But the public’s lack of understanding regarding the importance of his work was not the source of his depression. Neither was the fact that he had been waiting for over a decade for promotion that was obviously never going to come. No, what was upsetting Max was the realisation that the fifteen years he’d been working for the company stood for fifteen years of wasted time. Fifteen years staring into manholes and muddy pits; fifteen years of scribbling on ancient plans and arguing with other engineers; fifteen years of gazing at the same clock, willing the hands to move ever more quickly from eight in the morning to five in the afternoon. Wishing away his life. 

And that was a sin. His Nan had told him so. 

Max was not old, not by most standards. He was only in his mid thirties, but that was old enough to appreciate that time was a precious commodity. Not as precious as his Nan must have thought, now ten years in her grave, but precious all the same. His youthful days of seeing death as something so remote, something so far into the future that he could not even begin to consider it, were now no more than embarrassing memories. Although Max could still count himself young, both physically and socially, he could also feel the beginnings of an uneasy dread of mortality.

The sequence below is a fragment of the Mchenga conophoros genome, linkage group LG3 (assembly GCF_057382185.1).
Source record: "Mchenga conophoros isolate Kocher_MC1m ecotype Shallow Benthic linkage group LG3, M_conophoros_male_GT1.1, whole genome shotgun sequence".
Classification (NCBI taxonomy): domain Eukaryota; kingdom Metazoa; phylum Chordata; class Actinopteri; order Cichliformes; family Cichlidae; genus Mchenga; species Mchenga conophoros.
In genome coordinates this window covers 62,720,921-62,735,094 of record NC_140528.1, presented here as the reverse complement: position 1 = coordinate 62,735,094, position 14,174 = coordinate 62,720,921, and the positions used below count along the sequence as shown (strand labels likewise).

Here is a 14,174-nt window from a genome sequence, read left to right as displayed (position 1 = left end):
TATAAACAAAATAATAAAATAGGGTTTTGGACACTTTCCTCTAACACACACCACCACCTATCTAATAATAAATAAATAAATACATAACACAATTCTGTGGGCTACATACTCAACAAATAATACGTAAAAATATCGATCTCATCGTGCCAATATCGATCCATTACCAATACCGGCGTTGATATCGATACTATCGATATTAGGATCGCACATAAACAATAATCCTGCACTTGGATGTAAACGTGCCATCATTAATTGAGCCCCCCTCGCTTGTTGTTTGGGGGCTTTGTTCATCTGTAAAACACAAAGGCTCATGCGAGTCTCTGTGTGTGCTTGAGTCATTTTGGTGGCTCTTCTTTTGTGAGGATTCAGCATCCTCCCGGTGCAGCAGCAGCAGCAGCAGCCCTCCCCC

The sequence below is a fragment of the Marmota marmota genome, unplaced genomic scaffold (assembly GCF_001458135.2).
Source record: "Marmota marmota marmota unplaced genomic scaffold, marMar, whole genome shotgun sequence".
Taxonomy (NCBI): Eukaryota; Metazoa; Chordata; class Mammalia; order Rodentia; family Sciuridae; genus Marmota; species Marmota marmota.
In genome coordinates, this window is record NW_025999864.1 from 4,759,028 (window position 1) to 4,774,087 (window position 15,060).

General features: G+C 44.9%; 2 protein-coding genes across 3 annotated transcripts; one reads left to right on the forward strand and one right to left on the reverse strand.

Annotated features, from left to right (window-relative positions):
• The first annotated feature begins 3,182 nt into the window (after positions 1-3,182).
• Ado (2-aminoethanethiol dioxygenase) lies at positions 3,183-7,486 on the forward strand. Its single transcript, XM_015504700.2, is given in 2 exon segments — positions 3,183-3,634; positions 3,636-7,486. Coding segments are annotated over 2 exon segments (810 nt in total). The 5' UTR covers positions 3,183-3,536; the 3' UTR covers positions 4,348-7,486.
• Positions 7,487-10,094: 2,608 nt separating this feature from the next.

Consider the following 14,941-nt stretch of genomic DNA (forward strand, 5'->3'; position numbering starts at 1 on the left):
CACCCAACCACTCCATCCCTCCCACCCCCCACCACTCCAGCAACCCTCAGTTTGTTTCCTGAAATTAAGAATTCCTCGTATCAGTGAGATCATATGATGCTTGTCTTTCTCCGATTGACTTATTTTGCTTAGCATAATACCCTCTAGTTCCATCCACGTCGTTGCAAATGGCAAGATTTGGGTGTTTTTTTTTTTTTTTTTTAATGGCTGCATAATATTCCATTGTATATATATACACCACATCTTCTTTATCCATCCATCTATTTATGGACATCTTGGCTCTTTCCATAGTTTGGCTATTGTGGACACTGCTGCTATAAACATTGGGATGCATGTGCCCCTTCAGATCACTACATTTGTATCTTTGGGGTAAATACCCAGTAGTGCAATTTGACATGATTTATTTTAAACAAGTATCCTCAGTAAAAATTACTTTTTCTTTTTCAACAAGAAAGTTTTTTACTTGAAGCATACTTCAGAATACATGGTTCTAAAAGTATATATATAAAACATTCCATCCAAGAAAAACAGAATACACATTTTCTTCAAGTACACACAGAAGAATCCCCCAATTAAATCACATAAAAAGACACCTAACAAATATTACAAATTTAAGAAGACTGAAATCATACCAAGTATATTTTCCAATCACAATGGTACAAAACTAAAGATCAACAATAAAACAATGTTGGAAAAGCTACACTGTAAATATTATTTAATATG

And of course, that would be just fine and dandy if it wasn’t for the fact that he believed the years from twenty to thirty five had been entirely wasted; years that had passed almost without notice. It was only when he wandered into the toilets to relieve both his bladder and nerve numbing boredom, glancing into the mirror, wondering who the old bastard was that was looking back at him, that he would have the passage of time rudely forced upon his consciousness.

 Who knows where the time goes?

 And then there was the company. Ha! The way it was starting to treat everyone: its employees and its customers, seriously pissed him off; and the way all the bosses were now yes‑men who couldn’t look anyone in the face. What had once been an exciting, stimulating place to work, had now become thoroughly depressing. A world of memos and e-mails and new directions and strategies; a world of visions and corporate policies and customer care global statements, instead of a place where things got done. Max couldn’t remember the last time anything actually got done.